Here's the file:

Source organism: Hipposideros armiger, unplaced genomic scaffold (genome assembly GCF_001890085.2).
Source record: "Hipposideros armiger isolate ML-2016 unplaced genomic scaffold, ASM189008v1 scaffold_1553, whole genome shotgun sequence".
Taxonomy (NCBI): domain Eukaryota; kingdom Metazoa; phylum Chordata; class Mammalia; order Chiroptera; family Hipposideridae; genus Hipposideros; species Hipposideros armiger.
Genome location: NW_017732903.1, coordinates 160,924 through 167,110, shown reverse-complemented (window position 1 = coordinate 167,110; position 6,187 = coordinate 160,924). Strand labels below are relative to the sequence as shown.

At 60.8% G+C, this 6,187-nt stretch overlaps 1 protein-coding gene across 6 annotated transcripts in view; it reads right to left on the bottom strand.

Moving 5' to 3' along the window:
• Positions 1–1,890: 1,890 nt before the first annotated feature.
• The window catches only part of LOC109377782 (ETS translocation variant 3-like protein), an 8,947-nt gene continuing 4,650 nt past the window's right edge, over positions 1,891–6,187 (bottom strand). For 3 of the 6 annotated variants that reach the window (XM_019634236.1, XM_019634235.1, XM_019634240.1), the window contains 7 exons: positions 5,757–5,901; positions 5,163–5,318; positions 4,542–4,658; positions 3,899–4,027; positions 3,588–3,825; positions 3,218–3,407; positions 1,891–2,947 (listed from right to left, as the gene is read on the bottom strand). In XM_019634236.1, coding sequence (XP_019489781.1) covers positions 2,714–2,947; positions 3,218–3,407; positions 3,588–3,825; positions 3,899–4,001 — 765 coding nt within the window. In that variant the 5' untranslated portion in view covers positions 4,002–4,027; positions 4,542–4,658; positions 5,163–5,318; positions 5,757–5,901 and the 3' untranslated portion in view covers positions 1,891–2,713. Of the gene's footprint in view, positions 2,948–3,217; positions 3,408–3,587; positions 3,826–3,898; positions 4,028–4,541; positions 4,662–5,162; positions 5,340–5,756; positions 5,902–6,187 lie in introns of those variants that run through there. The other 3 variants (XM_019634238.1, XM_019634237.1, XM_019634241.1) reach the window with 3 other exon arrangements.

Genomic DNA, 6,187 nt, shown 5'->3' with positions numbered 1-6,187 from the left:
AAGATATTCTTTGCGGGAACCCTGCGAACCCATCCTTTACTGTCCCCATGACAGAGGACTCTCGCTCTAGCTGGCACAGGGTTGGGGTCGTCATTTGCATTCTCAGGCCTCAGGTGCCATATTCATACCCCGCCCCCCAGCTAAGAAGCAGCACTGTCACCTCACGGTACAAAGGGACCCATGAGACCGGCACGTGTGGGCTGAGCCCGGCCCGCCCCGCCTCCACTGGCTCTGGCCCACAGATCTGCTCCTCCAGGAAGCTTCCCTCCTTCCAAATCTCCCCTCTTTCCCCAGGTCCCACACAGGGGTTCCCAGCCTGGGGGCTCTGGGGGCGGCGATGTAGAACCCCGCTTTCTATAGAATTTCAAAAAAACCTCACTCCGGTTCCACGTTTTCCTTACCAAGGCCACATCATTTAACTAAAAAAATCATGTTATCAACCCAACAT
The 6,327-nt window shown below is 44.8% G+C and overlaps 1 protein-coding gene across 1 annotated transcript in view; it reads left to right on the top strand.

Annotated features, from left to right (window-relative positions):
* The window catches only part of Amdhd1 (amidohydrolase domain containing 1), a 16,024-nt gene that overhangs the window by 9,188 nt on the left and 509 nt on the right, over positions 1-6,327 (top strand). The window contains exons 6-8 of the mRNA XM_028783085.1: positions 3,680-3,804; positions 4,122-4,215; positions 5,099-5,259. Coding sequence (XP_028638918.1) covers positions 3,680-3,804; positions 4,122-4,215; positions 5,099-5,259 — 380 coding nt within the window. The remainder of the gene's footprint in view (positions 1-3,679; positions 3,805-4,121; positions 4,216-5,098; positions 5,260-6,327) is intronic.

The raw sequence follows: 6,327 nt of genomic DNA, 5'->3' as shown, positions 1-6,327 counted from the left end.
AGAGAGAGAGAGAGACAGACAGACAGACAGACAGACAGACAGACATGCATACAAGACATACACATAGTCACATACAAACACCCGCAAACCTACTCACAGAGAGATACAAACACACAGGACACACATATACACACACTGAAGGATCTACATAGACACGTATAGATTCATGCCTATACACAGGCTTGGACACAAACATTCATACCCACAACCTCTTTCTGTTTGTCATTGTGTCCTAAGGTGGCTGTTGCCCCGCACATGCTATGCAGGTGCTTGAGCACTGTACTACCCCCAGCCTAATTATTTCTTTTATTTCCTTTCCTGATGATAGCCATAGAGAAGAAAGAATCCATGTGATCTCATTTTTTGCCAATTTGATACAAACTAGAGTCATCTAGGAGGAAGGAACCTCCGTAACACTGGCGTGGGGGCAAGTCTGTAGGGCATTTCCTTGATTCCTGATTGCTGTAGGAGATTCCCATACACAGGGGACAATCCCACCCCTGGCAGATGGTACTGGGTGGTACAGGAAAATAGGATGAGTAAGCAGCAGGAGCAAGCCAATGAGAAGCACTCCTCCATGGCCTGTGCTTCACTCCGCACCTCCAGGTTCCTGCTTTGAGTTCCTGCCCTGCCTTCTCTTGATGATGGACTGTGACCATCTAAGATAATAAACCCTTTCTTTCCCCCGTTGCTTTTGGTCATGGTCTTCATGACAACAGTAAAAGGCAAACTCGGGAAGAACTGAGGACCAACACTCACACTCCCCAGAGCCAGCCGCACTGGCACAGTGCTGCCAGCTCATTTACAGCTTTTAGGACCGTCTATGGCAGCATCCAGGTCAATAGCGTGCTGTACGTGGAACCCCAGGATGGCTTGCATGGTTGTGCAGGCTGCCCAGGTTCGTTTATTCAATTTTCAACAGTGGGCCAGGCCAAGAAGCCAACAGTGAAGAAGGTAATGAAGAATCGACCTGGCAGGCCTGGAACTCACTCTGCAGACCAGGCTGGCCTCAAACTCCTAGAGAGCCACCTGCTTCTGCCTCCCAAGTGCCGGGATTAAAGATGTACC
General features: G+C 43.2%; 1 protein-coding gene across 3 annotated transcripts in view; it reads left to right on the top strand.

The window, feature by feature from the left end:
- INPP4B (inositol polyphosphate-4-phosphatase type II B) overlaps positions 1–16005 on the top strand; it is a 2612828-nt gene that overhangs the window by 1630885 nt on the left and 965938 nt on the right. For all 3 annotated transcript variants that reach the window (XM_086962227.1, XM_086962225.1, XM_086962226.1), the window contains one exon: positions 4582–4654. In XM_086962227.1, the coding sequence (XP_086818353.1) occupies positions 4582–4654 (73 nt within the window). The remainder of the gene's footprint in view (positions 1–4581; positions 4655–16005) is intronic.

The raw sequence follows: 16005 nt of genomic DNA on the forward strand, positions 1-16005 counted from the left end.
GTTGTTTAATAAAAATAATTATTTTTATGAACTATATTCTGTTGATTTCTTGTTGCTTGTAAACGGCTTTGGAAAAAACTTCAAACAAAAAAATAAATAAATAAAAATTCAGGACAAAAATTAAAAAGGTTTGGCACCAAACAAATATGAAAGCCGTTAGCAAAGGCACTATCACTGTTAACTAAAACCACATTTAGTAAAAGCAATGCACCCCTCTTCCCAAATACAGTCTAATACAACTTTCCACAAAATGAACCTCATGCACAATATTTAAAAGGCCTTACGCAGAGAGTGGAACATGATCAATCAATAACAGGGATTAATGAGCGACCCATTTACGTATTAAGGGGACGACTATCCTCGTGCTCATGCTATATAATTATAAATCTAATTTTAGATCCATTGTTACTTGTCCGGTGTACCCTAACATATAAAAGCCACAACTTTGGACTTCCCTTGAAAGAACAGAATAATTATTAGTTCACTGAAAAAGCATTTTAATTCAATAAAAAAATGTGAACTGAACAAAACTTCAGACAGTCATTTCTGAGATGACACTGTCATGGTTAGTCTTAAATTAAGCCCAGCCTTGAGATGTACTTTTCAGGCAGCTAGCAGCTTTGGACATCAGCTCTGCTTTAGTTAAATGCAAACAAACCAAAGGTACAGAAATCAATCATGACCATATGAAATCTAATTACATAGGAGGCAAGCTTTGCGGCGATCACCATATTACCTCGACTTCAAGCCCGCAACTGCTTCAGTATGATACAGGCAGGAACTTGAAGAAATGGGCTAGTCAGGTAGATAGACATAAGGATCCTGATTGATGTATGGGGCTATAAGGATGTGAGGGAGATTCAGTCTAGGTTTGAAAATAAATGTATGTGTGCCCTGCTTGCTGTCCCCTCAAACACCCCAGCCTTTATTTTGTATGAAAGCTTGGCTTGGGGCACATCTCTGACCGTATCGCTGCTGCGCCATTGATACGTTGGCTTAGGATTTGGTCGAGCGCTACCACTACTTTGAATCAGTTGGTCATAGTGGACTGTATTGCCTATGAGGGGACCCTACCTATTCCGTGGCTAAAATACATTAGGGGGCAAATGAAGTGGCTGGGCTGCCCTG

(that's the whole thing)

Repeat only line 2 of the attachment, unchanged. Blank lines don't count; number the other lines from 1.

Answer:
Source record: "Hipposideros armiger isolate ML-2016 unplaced genomic scaffold, ASM189008v1 scaffold_1553, whole genome shotgun sequence".